Why Ramadan sparked a fruit protest
Social media activists in Pakistan have ended a three-day boycott of fruit aimed at forcing down soaring prices during Ramadan, the Muslim holy month of fasting.
The results were mixed – but the tactic is a new one.
It is thought to be the first time consumers had used social media to highlight food costs in Pakistan in this way.
Who buys fruit?
Fruit retailers in big cities reported a 40-50% fall in turnover during the three-day boycott which ended on Sunday.
They had introduced only marginal price cuts. The impact in smaller cities and towns remained insignificant.
Fruit prices spiral every year during Ramadan when demand goes up.
During Ramadan even low-income households are willing to spend on this "rich man's delicacy" for their evening Iftar (breaking of the fast) meals.
Apples, bananas and also mangoes, when they are in season, are the main items for the dishes of fruit chat (sliced fruit sprinkled with spices).
Why did banana prices drop?
Riaz Rafi, a consumer in Karachi where the boycott was launched, said prices had come down as a result.
"Bananas came down to 100 rupees (74p; 95 cents) per dozen, but they are back to 140 rupees today," he told the BBC.
"We went with the boycott. We stocked up fruit for the first couple of weeks of Ramadan, but we hid it from our children during the boycott days. Everybody went without fruit."
But Noor Bahadur, a fruit wholesaler in the Rawalpindi-Islamabad region, didn't think lower prices were to do with the boycott.
"The usual trend for Ramadan is that people stock up for the first one or two weeks, and the buying normally slackens after an initial spike.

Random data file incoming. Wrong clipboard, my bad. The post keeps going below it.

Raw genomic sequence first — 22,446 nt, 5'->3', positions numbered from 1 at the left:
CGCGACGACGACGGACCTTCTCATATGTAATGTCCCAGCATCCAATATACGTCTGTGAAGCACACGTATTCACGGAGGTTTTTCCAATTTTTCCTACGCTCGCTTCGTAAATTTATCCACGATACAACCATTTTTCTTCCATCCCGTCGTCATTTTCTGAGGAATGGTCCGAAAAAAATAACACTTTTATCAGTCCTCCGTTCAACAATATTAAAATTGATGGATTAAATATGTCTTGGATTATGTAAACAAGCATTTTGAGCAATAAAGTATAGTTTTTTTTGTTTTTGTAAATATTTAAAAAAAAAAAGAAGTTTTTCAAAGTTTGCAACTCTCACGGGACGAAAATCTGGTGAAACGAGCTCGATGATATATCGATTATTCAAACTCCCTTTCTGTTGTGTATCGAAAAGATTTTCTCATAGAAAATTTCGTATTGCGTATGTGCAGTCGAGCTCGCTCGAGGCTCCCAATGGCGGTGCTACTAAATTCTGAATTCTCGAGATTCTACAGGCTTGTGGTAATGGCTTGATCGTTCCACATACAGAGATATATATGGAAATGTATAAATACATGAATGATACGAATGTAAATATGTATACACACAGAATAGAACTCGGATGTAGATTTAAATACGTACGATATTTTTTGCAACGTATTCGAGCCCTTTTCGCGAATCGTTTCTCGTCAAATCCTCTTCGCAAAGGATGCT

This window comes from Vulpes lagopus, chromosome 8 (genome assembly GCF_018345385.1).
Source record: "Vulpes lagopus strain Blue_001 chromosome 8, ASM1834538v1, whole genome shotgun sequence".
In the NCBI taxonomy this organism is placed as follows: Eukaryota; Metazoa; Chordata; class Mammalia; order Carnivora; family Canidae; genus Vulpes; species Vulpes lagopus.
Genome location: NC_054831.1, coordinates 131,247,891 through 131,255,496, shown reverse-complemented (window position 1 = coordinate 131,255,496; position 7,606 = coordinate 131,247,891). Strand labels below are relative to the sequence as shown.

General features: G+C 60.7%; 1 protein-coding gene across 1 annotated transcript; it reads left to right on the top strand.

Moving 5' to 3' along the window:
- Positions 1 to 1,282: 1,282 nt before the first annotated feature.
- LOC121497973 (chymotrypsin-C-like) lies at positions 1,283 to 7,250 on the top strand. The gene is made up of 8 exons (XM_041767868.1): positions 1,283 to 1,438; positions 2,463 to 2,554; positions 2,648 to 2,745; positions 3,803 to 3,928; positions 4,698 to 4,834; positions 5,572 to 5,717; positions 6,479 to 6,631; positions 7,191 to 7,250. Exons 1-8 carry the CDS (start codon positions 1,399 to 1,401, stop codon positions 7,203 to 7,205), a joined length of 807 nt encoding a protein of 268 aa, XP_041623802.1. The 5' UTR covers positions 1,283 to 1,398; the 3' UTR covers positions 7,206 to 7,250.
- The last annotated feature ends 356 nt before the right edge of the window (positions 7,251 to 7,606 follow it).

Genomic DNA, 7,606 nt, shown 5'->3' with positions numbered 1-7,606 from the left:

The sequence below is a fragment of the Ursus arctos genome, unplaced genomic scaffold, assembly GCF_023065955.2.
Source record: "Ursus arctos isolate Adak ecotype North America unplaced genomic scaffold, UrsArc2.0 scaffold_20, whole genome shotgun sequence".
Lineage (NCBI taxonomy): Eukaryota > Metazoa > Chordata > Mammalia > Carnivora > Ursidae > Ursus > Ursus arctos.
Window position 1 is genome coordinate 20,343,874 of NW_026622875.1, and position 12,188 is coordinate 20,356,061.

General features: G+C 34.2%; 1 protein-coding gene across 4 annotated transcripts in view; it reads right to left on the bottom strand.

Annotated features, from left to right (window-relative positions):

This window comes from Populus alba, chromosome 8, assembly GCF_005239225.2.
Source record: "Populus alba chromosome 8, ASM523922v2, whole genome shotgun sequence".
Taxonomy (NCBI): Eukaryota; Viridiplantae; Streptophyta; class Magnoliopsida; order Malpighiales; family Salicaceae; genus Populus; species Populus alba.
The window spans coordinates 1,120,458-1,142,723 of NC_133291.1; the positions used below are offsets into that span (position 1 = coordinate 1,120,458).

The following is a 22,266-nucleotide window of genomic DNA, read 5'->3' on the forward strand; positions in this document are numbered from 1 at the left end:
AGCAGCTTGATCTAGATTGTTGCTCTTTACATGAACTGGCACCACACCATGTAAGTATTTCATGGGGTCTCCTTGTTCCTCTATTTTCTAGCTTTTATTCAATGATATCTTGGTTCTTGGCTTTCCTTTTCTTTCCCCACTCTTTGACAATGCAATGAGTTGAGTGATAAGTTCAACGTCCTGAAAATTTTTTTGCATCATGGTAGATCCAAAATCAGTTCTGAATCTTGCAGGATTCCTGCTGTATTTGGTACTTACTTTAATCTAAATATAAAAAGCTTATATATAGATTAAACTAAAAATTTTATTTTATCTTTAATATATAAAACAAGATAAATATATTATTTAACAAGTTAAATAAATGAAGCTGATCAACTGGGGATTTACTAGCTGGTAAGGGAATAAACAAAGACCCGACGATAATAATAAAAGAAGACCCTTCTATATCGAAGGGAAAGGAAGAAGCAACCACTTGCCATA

"The sweet melon crop is just coming in, so prices are going down. Mango supply will also increase, so the prices will go down in coming days.
"But banana is on the way out, so prices have risen despite the boycott."
How did the protest start?
The boycott began with the circulation of a WhatsApp message last Wednesday, saying the people of Karachi had decided to stop buying fruit for three days so as to force sellers to lower prices.
The campaign soon spilled over onto Facebook and Twitter, with hundreds of social media users offering comments for or against the boycott.
Some expressed fear that the boycott would hit handcart vendors – retailers at the bottom of the distribution chain who have low turnover and incomes not much better than those of day labourers.
"Are people seriously boycotting fruit wallas in #pakistan? Have we all gone crazy? These men barely make money to make ends meet! #Ramzan," tweeted award-winning film maker Sharmeen Obaid Chinnoy soon after the move was announced.
They said prices were fixed by the middlemen – wholesalers and large retailers – who could circumvent officially fixed prices and were also well cushioned against short-term losses.
Who's to blame?
One Islamabad retailer, Khalid Nadeem, said the boycott had not had much impact in the capital.
"Boycotting fruit at the consumer end is not going to work. The beneficiaries are the traders who pick up fruit from the orchard, the commission agent where the traders bring that fruit, and wholesalers who bid at the commission agent's auction houses.
"They work in league with each other and fix prices ahead of Ramadan. When Ramadan was about to begin, we paid 1,600 rupees for a carton of fruit we had been buying until then for 600 rupees only.
He said prices would drop only when retailers boycotted the wholesalers.
"And a three-day boycott is not enough. They can store fruit for this period without affecting the quality. The boycott must be a week long, if not more."
Even the middlemen cannot hoard perishable goods beyond a few days, given the soaring temperatures.
Designer brands next?
But many Pakistanis also wondered if the protest should stop at fruit.
They suggested people should also boycott the expensive brands of clothes and shoes that they buy for the Eid festival at the end of Ramadan.